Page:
I had my yearly physical today. In the course of the appointment I mentioned that I seemed to have a sinus headache all the time lately; when she asked how I was sleeping, I said not great, and she asked if I felt rested when I woke up and I said huh? Does anyone? She also knew I was having breakthrough depression symptoms, which I wasn't that concerned about because I generally do in January. But just as she was about to leave the room and I was about to hop off the table and get dressed, she came back and said she wanted to give me a prescription for something that she thought would a)help me sleep more deeply b)be an adjuvant for my antidepressant and c)help my headaches, because it's often used as a migraine preventer.
I felt a little like Homer Simpson after Lisa tells him that bacon, pork and ham all come from the same animal: "Oh right, some wonderful, magical animal!". If this works, I'll be out in the street with a sandwich board shilling for the drug company that makes it.
Truthfully, my mood situation has been better this year than it has some Januaries. I crashed a little early this year, so Christmas was a little hard to get through, but the last two weeks I haven't been terribly depressed. Physically, though, I feel just kind of crappy. Not really quite getting anything but always sort-of maybe fighting something off, that kind of thing? It makes me think of this passage in one of my Top Ten Best Books Ever (The History of Love):
"My heart is weak and unreliable. When I go it will be my heart. I try to burden it as little as possible. If something is going to have an impact, I direct it elsewhere. My gut for example, or my lungs, which might seize up for a moment but have never yet failed to take another breath. When I pass a mirror and catch a glimpse of myself, or I'm at the bus stop and some kids come up behind me and say, Who smells shit? -- small daily humiliations -- these I take, generally speaking, in my liver. Other damages I take in other places. The pancreas I reserve for being struck by all that's been lost. It's true that there's so much, and the organ is so small. But. You would be surprised how much it can take, all I feel is a quick, sharp pain and then it's over. Sometimes I imagine my own autopsy. Disappointment in myself: right kidney. Disappointment of others in me: left kidney. Personal failures: kishkes. I don't mean to make it sound like I've made a science of it. It's not that well thought out. I take it where it comes. It's just that I notice certain patterns. When the clocks are turned back and the dark falls before I'm ready, this, for reasons I can't explain, I feel in my wrists. And when I wake up and my fingers are stiff, almost certainly I was dreaming of my childhood. The field where we used to play, the field in which everything was discovered and everything was possible... Yesterday I saw a man kicking a dog and I felt it behind my eyes. I don't know what to call this, a place before tears. The pain of forgetting: spine. The pain of remembering: spine. All the times I have suddenly realized that my parents are dead, even now, it still surprises me, to exist in the world while that which made me has ceased to exist: my knees, it takes half a tube of Ben-Gay and a big production just to bend them. To everything a season, to every time I've woken only to make the mistake of believing for a moment that someone was sleeping beside me: a hemorrhoid. Loneliness: there is no organ that can take it all."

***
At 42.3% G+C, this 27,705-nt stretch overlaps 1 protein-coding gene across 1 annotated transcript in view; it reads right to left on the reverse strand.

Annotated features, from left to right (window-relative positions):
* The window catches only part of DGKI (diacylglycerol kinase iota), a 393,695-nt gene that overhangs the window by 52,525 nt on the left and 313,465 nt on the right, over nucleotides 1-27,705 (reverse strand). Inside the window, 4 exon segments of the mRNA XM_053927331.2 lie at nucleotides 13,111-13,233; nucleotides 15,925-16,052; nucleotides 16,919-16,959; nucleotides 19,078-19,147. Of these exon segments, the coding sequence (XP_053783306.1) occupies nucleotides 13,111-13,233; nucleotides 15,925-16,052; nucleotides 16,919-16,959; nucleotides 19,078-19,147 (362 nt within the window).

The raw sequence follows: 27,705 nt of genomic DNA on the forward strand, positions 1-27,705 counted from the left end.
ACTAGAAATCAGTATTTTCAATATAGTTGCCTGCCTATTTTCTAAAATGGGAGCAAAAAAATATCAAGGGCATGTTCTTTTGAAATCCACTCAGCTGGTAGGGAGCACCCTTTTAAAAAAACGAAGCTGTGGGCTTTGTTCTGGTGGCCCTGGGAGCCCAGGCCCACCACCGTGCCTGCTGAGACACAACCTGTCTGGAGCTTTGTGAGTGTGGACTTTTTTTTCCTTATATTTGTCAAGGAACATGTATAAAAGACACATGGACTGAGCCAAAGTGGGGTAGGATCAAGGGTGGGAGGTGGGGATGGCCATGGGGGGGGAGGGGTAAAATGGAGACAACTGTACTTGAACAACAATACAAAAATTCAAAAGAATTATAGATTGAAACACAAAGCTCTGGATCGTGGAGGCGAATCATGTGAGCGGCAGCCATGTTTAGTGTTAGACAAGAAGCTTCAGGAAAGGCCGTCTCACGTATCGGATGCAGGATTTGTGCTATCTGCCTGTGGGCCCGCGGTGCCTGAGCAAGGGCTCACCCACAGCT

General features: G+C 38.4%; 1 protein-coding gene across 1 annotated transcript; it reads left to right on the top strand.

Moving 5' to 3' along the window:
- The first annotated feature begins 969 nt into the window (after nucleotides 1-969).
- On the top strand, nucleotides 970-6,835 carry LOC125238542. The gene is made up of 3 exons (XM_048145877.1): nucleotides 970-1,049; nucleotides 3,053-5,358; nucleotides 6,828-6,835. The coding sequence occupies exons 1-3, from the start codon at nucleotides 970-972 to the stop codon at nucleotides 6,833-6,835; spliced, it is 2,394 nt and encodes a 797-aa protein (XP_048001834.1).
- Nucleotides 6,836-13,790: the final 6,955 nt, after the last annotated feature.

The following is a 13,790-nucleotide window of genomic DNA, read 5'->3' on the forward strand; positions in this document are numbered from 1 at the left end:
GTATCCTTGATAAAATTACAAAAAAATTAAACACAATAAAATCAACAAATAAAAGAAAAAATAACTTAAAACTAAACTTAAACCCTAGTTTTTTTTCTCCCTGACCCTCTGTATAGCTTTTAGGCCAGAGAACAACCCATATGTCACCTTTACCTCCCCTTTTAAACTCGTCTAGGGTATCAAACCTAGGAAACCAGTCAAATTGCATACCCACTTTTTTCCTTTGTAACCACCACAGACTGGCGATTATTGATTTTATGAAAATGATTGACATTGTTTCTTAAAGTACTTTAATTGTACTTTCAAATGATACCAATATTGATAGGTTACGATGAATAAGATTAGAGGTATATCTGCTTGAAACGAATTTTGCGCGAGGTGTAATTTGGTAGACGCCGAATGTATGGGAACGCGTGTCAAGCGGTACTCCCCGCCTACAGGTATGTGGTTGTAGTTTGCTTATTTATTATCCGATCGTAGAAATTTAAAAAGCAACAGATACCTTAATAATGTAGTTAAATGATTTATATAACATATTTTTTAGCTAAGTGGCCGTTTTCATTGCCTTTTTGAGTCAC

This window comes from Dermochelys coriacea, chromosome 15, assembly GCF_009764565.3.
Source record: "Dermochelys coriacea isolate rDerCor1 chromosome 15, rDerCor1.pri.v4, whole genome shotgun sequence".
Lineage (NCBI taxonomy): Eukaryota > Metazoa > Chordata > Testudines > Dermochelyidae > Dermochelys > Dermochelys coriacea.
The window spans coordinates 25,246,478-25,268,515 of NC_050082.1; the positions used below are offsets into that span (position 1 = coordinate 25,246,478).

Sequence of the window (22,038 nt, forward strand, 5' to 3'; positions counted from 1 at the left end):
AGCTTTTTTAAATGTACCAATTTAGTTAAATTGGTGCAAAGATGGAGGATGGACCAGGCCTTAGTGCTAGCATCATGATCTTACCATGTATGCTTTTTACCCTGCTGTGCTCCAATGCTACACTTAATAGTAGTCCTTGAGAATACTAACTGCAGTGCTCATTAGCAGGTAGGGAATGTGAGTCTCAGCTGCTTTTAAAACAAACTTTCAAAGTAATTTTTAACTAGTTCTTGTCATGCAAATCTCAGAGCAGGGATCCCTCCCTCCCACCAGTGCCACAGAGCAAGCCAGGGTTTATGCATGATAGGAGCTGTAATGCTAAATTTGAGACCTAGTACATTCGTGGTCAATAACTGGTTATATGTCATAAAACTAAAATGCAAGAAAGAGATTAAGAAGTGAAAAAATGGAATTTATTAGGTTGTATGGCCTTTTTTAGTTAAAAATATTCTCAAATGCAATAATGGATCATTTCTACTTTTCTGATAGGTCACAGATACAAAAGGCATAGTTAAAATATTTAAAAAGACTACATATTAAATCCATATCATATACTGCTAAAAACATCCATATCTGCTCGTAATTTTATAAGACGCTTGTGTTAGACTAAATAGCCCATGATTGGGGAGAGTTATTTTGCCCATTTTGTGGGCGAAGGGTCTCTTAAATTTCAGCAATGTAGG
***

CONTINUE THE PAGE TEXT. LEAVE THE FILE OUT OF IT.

Now, Leo Gursky has had a genuinely, monstrously, unfairly tragic life. Me, not so much. But still, I wonder if my depression and anxiety have gone undercover, and only come out in weird symptoms and discomforts. My sore shoulder -- maybe that's my fear that we spend too much money and have too much stuff. Headache -- the suspicion that I read too much and live too little. Rash on elbow -- the worry that I'm really not the best mother I could be. Aching breasts -- the regret that I didn't have more sex with more people. Cough -- existential fear of life, death, the universe, and everything.
Nah. It's probably just lung cancer or a degenerative brain disease.